By Aidan Doyle. (Twine; IFDB; play here)
Tokyo has been hit by a poetry outbreak. You, a robot, have been sent to deal with it.
Kotodama is set in a world in which poetry is akin to a contagious disease, and that shapes much of the world-building. This much is evident from the first line:
The lobby of the Tokyo Skypoem is filled with panicked humans, their faces scarred by unbridled metaphor. Paramedics carry stretchers bearing limerick-riddled corpses and haiku-exposed skeletons.
The writing sparkles with wit, and the game’s use of metaphor (that is, making it have literal consequences) called to mind Patanoir. Kotodama also gives a welcome depth to the world-building by giving a nod to familiar narratives such as racism or the role of immigrants. This seems to have some link to the title: according to the Oxford Dictionaries blog, which the game quotes, the concept of ‘kotodama’ applies especially to Japanese in its ‘purest’ form – that is, the language without any loan words – yet, definitions of what counted as ‘pure’ varied over the years.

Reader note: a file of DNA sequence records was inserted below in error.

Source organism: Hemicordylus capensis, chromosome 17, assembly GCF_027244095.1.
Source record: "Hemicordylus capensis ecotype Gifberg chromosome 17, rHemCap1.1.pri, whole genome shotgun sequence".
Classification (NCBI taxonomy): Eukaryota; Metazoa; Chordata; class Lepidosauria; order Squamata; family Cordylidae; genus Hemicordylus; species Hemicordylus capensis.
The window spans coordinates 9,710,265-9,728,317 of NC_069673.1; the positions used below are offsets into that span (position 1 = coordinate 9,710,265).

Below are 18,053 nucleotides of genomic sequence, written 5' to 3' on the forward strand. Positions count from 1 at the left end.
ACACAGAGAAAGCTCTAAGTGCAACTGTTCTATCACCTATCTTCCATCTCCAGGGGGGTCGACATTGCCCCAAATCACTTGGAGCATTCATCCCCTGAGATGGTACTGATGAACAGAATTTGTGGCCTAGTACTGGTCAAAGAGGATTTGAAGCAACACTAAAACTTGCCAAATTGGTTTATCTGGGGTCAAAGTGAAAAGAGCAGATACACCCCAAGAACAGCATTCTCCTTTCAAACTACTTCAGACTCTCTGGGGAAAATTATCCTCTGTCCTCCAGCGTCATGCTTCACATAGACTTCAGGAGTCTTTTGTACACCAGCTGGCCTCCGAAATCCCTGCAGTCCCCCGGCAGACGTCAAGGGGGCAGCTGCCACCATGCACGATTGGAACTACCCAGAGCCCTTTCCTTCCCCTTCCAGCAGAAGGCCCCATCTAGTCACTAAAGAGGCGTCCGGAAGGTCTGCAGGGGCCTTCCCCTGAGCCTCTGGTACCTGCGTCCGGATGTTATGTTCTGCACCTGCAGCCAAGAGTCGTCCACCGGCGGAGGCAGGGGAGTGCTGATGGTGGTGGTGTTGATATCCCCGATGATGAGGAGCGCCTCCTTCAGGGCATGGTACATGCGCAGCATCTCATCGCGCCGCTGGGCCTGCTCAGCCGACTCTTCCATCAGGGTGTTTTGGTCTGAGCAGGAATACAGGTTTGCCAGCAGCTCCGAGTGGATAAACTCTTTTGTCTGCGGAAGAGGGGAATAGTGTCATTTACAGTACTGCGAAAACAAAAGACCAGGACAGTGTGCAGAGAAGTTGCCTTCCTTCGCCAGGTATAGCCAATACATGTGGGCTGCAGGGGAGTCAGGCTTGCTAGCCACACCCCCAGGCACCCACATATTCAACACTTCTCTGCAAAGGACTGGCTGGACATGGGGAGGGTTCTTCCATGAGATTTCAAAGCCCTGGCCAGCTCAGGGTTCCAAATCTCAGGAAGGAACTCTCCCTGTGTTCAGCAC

Kotodama is relatively short, but is highly polished (I found the Poetry Dojo to be a stroke of genius) and very cleverly written. Highly recommended.